It’s easy to believe that the key skill in giving a presentation is making sure you say the right thing, but studies have shown that 55% of your message comes from non-verbal cues and people remember more if they see something than if they just hear it. This article looks at the eight areas you need to focus on to make the most of that 55%.
Your Natural Style
Making an objective assessment of your natural style will help you identify what’s good and bad. For example, a tendency to be flippant will not help your credibility but enthusiasm will help you sell your ideas.
Maintaining eye contact with your audience helps build your relationship with them. Be inclusive, vary the people you look at and look at someone when they ask questions. Don’t save your eye contact for your notes; make sure you know your topic well enough that you only need them as a quick guide.
Everyone fidgets when they’re nervous, often without realising it. Keep your hands out of your pockets and remove coins or other noisy items. Don’t hold a pen if you have a tendency to click it on and off. Hold on to something relevant to your presentation, like your notes, if you need to keep your hands occupied.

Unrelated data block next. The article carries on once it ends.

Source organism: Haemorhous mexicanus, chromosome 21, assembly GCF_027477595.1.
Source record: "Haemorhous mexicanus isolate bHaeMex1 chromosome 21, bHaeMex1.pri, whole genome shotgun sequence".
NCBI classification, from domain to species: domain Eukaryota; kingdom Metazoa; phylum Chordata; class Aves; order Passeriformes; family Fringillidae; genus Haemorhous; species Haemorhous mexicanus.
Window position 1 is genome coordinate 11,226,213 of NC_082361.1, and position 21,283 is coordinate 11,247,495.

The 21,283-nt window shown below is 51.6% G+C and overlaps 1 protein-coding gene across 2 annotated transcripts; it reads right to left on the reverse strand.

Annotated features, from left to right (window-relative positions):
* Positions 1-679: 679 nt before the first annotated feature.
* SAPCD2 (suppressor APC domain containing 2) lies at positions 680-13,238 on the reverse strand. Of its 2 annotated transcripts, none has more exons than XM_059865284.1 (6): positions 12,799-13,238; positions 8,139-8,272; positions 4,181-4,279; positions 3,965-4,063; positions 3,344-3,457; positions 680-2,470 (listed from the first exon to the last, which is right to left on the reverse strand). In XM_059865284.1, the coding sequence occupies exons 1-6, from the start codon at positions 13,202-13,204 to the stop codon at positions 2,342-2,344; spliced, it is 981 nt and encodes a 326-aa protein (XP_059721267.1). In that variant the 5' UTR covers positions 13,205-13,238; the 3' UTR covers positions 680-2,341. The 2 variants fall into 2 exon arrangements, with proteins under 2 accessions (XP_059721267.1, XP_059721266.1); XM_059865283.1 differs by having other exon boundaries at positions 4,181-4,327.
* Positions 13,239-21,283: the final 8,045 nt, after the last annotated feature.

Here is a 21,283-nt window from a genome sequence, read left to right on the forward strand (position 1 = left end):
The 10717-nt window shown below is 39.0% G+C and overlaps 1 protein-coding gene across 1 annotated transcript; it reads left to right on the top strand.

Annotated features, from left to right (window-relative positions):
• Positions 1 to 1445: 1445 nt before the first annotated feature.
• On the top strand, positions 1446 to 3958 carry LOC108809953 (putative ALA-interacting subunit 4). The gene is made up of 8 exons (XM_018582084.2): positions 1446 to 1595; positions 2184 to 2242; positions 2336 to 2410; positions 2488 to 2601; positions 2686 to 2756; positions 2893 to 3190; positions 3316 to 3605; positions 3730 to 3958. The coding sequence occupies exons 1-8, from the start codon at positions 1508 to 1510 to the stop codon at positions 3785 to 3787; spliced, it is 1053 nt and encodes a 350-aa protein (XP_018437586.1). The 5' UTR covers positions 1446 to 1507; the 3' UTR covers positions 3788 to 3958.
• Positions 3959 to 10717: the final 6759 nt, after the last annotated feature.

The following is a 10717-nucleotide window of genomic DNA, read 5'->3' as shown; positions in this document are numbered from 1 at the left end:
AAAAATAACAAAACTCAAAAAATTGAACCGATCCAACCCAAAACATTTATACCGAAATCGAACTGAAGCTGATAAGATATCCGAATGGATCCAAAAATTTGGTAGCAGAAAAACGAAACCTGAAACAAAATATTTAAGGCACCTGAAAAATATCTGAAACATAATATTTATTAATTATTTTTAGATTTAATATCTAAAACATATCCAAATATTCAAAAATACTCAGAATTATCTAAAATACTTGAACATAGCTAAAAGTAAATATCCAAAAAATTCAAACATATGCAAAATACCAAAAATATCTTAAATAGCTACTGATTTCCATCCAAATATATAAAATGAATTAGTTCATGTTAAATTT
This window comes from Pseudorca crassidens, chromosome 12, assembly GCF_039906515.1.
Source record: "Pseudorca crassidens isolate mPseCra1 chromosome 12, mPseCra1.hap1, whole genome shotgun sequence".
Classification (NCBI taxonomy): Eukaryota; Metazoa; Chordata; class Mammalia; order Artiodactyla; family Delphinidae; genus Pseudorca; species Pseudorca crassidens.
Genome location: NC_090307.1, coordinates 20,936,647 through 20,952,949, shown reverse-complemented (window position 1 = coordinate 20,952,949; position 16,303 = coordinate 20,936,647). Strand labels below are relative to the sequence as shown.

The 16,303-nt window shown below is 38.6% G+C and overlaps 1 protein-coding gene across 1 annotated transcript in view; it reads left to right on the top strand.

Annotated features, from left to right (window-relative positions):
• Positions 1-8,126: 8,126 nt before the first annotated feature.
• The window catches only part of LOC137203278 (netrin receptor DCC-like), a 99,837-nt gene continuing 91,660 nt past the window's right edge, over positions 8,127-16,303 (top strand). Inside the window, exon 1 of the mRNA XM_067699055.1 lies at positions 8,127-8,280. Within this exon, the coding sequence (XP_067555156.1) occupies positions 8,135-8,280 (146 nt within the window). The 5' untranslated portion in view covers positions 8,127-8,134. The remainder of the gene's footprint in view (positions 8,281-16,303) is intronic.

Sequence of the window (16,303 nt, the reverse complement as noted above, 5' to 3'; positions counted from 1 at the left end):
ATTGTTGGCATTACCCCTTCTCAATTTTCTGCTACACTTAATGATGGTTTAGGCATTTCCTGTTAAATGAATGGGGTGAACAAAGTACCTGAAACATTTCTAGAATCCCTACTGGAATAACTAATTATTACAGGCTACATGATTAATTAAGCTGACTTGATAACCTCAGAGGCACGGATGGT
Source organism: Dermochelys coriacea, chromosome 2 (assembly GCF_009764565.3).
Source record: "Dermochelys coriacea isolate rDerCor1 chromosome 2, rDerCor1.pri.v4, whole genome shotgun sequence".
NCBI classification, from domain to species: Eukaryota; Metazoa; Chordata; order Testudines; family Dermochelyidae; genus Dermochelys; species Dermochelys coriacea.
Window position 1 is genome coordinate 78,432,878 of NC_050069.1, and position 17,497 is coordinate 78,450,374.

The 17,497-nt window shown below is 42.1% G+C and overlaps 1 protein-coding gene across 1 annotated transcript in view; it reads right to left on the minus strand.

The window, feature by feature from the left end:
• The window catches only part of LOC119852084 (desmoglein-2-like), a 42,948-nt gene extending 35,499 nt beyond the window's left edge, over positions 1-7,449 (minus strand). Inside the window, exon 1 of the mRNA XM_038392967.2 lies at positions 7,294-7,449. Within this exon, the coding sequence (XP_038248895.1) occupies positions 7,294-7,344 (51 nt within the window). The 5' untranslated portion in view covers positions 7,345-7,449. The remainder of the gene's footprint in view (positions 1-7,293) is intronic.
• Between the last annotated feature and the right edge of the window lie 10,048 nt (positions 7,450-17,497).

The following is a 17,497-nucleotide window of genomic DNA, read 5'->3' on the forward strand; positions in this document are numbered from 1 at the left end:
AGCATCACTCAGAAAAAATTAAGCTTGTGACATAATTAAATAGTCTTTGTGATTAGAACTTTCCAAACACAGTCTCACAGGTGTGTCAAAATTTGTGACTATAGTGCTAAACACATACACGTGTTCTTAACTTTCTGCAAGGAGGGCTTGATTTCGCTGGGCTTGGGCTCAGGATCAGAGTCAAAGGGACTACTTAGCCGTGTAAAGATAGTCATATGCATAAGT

Don’t wear anything too distracting or uncomfortable. Think about where your audience’s eyeline will be: if you’re on a podium they could be looking straight at your hemline or socks. Don’t forget your hair, especially if you have a fringe; you’ll appear more credible and trustworthy if they can see your eyes.
The way you stand can reveal a surprising amount about your emotions. Do you look scared, aggressive or bored? You need to appear confident and engaged.
Many people ‘talk with their hands’, using them to emphasise a point or illustrate size. Gestures can also reveal your state of mind, whether you want them to or not. If you’re prone to arm-waving then make sure you have something to hold on to. Practising in front of a mirror can show you if this is something you need to address.
Sitting Or Standing
Most presentations are given standing: it gives you more authority and confidence, allows you to maintain better eye contact with your audience and is more formal. Sitting may be appropriate for smaller or more informal groups such as meetings. Whichever you choose, make sure you can be seen by your audience.
The audience has come for your presentation, so you need to be where they can see you clearly, not hiding behind the audio-visual equipment. Take care not to wander too much or the audience will start to get tired or distracted watching you.
Improving the Good and Reducing the Bad
Practising in front of a mirror will help you identify the good habits you want to nurture and the bad ones you want to eliminate. It will also give you confidence that will help you overcome the worst of them.
Delivering a presentation can be nerve-wracking, no matter how much experience you have, but if you look confident, remember your presentation starts from the moment they see you and let your natural self-show through, you can’t go far wrong.